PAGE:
In a dramatic escalation of tensions between the US and Iran, the Pentagon has ordered another 1000 American troops to the Middle East.
The move comes as the US government released new photos to bolster its claim that Iran was responsible for the attacks on two oil tankers in the Gulf of Oman last week.
It said the photos, taken from a Navy helicopter, show Iranian forces removing an unexploded mine from the side of the Japanese-owned Kokuka Courageous.
Another picture shows a massive hole on the side of the Courageous, above the water line, that officials say appears to have been caused by another mine.
In a statement this morning, announcing the additional deployment of troops, acting US Defence Secretary Patrick Shanahan said the forces are "for defensive purposes to address air, naval, and ground-based threats in the Middle East".
"The recent Iranian attacks validate the reliable, credible intelligence we have received on hostile behaviour by Iranian forces and their proxy groups that threaten United States personnel and interests across the region," he said.
Officials said the deployment includes security forces and troops for additional surveillance and intelligence gathering in the region.
And while the number is small, it represents an escalation of US military might aimed at deterring Iran and calming allies worried that transit through key shipping lanes could be in jeopardy.
The forces are part of a broader military package of options that were initially laid out to US leaders late last month, totalling as much as 10,000 forces, Patriot missile batteries, aircraft and ships.
The decision to send 1000 troops signals a measured approached by President Donald Trump, who campaigned against the Mideast entanglements of his predecessors and has struggled to bring troops home, despite ongoing threats.
"The United States does not seek conflict with Iran," Shanahan said. "The action today is being taken to ensure the safety and welfare of our military personnel working throughout the region and to protect our national interests."
The troop decision comes as US Secretary of State Mike Pompeo and other top officials reached out to leaders in Asia and Europe to convince them that Iran was behind the alleged attacks on ships in the Middle East.
However, the Trump administration also finds itself in the awkward position of demanding that Iran comply with a nuclear accord that the President has derided as the worst deal in history.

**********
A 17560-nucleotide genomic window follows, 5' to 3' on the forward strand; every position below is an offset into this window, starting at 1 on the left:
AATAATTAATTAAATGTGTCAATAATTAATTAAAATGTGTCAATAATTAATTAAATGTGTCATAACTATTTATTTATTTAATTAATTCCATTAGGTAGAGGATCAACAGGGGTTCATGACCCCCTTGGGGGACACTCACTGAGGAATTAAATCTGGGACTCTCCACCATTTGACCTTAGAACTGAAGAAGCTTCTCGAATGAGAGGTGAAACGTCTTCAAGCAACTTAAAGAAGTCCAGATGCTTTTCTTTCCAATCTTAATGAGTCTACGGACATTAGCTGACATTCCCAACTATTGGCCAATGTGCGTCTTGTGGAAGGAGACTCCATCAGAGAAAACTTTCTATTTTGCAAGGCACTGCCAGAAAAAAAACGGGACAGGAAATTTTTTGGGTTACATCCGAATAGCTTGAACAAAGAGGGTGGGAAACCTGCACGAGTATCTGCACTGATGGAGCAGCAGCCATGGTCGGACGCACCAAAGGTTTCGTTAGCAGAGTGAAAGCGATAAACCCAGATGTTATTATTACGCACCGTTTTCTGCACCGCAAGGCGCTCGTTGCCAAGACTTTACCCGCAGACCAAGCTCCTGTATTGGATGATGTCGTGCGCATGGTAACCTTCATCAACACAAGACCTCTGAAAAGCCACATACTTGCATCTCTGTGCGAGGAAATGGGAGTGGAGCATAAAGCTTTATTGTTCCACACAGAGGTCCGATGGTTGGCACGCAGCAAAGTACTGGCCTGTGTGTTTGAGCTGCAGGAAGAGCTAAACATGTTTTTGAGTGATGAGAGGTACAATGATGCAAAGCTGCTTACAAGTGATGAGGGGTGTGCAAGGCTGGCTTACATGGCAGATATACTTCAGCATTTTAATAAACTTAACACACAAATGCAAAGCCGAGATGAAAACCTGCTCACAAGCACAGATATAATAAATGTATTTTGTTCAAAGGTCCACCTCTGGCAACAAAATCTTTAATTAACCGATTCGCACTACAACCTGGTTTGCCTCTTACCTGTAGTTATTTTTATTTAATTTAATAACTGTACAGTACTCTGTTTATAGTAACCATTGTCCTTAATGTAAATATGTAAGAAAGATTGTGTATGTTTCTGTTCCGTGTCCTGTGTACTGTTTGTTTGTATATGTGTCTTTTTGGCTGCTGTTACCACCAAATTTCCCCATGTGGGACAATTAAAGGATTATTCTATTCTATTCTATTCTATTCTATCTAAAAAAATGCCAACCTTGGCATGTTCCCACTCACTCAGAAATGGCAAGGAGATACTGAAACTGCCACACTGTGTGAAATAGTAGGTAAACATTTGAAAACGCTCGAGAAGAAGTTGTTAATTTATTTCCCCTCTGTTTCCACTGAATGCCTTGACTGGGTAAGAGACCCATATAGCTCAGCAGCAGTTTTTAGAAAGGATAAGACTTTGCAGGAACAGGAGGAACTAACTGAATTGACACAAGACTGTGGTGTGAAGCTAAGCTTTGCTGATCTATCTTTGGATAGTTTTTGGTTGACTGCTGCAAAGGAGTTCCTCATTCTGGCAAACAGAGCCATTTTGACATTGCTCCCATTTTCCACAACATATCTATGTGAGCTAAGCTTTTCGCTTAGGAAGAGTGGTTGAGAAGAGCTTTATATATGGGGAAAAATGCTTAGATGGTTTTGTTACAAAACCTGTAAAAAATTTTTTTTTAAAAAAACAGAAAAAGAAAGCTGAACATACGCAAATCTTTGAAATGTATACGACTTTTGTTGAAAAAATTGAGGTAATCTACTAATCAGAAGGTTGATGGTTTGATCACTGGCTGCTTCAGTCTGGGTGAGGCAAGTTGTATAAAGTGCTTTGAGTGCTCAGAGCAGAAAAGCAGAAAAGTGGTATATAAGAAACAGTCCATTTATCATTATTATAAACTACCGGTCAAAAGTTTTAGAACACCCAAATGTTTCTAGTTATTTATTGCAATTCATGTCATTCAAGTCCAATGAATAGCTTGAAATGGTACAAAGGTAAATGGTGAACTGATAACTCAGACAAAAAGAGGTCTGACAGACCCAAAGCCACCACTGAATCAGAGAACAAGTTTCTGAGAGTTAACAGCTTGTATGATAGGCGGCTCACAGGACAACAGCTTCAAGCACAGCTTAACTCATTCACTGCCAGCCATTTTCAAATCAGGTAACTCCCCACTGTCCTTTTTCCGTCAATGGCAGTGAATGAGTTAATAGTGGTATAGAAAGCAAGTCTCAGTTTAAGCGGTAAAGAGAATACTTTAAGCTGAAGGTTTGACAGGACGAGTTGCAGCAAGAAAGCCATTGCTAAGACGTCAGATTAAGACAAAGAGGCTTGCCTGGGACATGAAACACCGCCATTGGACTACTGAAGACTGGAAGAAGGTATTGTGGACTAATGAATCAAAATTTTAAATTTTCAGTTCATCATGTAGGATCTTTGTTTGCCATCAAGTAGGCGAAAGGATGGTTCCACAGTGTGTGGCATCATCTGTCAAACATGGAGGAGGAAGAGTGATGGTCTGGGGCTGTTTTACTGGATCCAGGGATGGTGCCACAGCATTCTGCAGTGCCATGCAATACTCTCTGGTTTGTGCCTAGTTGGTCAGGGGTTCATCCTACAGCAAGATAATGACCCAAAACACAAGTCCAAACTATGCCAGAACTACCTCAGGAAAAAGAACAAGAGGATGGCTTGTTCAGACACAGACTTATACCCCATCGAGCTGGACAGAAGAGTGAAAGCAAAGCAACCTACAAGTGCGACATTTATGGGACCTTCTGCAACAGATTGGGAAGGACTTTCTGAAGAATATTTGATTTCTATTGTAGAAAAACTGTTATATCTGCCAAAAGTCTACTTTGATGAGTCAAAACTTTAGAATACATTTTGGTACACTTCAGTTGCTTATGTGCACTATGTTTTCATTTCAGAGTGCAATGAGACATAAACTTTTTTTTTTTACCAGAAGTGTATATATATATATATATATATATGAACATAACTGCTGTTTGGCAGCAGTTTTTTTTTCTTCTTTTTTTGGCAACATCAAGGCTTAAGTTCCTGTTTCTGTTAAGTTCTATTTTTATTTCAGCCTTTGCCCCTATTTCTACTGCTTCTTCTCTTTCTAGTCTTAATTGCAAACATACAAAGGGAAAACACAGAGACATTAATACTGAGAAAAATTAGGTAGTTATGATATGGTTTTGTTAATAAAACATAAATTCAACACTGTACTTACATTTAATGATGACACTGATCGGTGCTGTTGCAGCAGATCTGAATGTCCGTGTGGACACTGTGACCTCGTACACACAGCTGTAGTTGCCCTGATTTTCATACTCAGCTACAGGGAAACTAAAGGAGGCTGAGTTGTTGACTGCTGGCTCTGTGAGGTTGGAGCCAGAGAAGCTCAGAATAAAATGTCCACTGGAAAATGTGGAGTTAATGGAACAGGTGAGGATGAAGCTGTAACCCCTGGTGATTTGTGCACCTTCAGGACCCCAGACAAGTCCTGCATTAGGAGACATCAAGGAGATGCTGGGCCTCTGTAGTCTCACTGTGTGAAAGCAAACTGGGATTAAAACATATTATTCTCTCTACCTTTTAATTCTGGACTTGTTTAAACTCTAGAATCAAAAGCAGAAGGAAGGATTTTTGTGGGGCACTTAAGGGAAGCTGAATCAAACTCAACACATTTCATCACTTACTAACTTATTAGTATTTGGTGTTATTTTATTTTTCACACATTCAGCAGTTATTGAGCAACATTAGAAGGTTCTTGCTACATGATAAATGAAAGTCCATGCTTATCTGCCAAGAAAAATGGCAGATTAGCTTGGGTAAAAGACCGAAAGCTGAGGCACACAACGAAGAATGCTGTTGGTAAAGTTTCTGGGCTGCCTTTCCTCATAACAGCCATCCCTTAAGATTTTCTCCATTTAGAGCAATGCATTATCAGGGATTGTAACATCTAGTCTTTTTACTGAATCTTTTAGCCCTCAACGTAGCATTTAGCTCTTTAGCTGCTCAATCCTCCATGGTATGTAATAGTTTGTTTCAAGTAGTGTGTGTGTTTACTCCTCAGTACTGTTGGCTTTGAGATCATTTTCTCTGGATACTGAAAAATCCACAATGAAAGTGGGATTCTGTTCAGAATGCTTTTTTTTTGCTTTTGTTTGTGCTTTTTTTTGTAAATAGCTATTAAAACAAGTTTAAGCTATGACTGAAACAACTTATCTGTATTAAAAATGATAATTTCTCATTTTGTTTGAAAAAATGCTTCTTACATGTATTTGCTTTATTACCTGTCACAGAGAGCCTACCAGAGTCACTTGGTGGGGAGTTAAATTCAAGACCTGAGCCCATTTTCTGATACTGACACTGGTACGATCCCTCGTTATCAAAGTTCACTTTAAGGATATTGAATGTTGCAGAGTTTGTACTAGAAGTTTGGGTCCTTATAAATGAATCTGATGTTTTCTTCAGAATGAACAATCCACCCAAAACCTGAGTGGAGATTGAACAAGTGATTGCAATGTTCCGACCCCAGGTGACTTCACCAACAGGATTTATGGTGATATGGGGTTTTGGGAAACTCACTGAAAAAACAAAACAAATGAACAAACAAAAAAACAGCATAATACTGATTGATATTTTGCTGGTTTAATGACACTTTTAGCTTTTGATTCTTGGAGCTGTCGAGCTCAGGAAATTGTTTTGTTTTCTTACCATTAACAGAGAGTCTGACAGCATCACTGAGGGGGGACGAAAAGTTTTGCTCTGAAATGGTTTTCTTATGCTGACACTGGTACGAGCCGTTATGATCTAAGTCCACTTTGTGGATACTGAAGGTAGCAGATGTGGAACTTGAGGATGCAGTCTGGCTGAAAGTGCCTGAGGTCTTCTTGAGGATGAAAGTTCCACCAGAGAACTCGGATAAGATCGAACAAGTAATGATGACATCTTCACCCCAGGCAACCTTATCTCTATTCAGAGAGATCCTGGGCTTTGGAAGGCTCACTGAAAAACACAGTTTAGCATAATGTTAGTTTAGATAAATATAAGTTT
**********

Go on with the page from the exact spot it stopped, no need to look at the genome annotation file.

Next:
Iran announced on Monday it would break a limit on uranium stockpiles established by a 2015 agreement with world powers that was intended to restrict the Islamic Republic's nuclear program in exchange for an easing of international sanctions.
Trump withdrew from the agreement, signed by his predecessor, and reinstated punishing economic sanctions.
This resulted in sharply rising tensions that worsened when Iran warned it could soon start to enrich uranium to just a step away from weapons-grade levels.
That put the State Department in the position of defending the limits set by the 2015 deal that was so maligned by Trump and his national security team.
"We continue to call on the Iranian regime not to obtain a nuclear weapon, to abide by their commitments to the international community," State Department spokeswoman Morgan Ortagus told reporters.
However, supporters of the nuclear deal blamed the Trump administration for Iran's provocative announcements, saying they were entirely predictable given the renewed US pressure.
"While Iran's frustration with Trump's reckless and irresponsible pressure campaign is understandable, we strongly urge Iran to remain in compliance with the nuclear deal," the Arms Control Association said in a statement.
"It remains in Iran's interests to abide by the limits of the agreement and to fully co-operate with the International Atomic Energy Agency's more intrusive monitoring and verification." Iran has shown no willingness to negotiate another deal and vowed not enter into talks with the United States while the administration maintains its "maximum pressure" campaign of sanctions.
Administration officials are grappling with whether to press the remaining parties to the deal, including Britain, France and Germany, to demand that Iran stay in compliance.
They must also consider if such a stance would essentially concede that the restrictions imposed during the Obama administration, while short of ideal, are better than none.
Under the deal, Iran can keep a stockpile of no more than 300 kilograms of low-enriched uranium.
Behrouz Kamalvandi, spokesman for Iran's atomic agency, said it would pass that limit on June 27.